Some will claim that we are less skilled headteachers if we can't adapt to the students in front of us. But that would be to miss my point. Of course a headteacher should be able to do their job in any circumstance. They should be able to adapt to the situation around them and do the best for the kids. I'm sure that I and my two headteacher acquaintances could acquit ourselves perfectly reasonably in each other's schools if we put the work in and forced ourselves to change.
But forcing yourself to change is not always enough. As a headteacher, you have to react naturally to the situations in front of you and do so with confidence. You need to enjoy what you are doing. You need to embrace the challenges. If you truly want to thrive and be successful, you need to be in a situation where you feel comfortable.
Honesty is the best policy
This is not a justification for the snobbishness - in both directions - that is often found in schools. Nor is it a call for headteachers to work only at schools that serve pupils of their own social class. Quite the opposite.
Of course, it will be harder for a privately educated student to become the headteacher of a tough inner-city school, and vice versa. But that doesn't mean that the leaders who make the leap aren't at their ideal social level. It just means that when they find the right level, it may be more challenging for them to become a successful headteacher.
Finding your level simply depends on knowing yourself and being honest about why you want to be a leader. If you are driven by ego, it is likely that you will end up in the wrong school having grabbed the first headship you were offered. As headteacher and author John Tomsett recently wrote in TES, being a headteacher is "not about you and your ego, it's about the community you serve. It is, ultimately, about the children." ("We must rescue the reputation of headship", Professional, 4 November 2014.)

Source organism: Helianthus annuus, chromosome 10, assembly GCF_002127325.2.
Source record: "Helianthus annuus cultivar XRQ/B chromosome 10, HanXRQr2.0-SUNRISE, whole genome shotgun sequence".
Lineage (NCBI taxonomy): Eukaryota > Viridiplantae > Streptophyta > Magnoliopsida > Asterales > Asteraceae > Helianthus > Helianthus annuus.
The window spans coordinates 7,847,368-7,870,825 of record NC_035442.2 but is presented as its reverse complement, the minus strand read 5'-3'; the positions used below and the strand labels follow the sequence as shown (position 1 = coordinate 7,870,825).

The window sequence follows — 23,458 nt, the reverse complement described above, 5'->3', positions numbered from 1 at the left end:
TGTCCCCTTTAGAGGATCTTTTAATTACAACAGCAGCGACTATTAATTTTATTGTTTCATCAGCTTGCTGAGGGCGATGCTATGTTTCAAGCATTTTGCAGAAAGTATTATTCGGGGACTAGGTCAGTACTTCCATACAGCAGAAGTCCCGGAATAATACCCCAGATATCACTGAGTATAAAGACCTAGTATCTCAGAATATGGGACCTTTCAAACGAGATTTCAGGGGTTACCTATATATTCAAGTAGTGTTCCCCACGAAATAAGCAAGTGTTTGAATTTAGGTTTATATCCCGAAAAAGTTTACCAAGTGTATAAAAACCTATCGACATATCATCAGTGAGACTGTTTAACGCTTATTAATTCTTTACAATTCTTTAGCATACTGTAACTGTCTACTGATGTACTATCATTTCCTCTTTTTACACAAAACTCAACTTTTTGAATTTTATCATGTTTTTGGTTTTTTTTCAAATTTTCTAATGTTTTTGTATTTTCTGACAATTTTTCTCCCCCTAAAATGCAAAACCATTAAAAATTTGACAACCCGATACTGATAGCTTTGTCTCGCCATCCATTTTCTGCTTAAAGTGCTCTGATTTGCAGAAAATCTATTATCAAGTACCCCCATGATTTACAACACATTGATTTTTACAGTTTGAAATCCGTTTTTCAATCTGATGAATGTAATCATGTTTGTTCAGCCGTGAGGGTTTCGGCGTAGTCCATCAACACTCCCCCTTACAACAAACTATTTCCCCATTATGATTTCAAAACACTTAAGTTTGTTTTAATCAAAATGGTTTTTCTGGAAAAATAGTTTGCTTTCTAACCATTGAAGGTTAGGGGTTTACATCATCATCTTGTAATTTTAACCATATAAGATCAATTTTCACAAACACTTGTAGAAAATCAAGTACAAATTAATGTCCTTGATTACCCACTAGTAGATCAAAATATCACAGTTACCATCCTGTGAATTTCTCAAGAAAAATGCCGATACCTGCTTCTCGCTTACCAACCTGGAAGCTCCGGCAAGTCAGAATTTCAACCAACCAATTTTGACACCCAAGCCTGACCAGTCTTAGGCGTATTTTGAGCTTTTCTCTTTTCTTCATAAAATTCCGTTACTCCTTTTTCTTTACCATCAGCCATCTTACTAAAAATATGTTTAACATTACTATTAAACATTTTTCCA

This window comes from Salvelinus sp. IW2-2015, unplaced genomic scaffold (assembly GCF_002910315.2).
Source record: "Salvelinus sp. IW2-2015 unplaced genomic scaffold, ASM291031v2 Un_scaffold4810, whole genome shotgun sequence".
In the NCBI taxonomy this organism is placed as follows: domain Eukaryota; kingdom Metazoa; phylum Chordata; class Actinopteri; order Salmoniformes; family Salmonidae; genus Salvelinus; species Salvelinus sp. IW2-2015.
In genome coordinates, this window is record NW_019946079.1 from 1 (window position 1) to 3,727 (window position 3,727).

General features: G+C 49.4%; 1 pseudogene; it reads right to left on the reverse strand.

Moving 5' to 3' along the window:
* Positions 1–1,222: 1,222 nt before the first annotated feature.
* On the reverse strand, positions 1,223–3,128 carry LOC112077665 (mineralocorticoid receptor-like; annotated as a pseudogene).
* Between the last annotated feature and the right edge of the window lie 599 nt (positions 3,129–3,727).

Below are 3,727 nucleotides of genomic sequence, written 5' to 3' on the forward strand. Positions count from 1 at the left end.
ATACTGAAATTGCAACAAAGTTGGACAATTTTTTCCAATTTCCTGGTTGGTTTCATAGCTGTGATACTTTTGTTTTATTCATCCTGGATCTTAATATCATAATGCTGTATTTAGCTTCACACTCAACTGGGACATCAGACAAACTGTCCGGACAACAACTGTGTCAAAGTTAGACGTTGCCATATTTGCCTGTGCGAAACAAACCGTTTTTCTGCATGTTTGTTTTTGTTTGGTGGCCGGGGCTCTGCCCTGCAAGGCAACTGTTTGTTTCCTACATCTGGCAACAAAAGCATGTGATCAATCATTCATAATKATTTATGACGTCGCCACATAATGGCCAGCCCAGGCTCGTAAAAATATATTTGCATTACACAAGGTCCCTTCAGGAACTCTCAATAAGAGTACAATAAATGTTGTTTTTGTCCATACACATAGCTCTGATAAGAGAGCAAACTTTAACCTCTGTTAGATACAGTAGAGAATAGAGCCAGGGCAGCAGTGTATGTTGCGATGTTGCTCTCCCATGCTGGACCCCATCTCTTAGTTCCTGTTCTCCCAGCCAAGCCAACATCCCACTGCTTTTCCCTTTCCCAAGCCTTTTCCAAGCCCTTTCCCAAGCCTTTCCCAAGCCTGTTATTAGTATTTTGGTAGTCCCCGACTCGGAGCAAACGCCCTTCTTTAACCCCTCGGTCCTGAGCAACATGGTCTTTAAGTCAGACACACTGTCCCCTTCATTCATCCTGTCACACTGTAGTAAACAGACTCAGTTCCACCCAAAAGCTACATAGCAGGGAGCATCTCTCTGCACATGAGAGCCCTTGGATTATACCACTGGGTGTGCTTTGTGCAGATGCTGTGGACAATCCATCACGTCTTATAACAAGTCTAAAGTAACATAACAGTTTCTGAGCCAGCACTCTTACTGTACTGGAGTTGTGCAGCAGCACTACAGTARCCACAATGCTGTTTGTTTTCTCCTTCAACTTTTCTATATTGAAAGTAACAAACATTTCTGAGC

If you are certain that you want to be a leader, take your time. Think about what you want to achieve and why, and then find schools that can help you to meet those aims. Visit lots of schools and you will soon be able to sort the ones that "feel" right from those that don't.
At interview, always be true to yourself. Say what you genuinely think rather than what you think the interviewers want to hear. If you have to lie to get the job, then the job is not right for you, no matter how suited it may feel.
If you fail at interview, don't rule out all schools of that ilk. Your rejection is probably down to your personal disposition and value system not being entirely aligned with the school's. And in that case the refusal is a good thing; being appointed would have been much worse.
Mahatma Gandhi said: "Happiness is when what you think, what you say and what you do are in harmony." Headship is a tough job, but despite the challenges it is entirely possible to be a happy headteacher. You don't need to be Zelig; you just need to seek your natural fit. And if you don't find your social level - if you can't be yourself in the job - happiness will be just that little bit more elusive.
Oliver Joseph is a pseudonym. The author is a headteacher in the North of England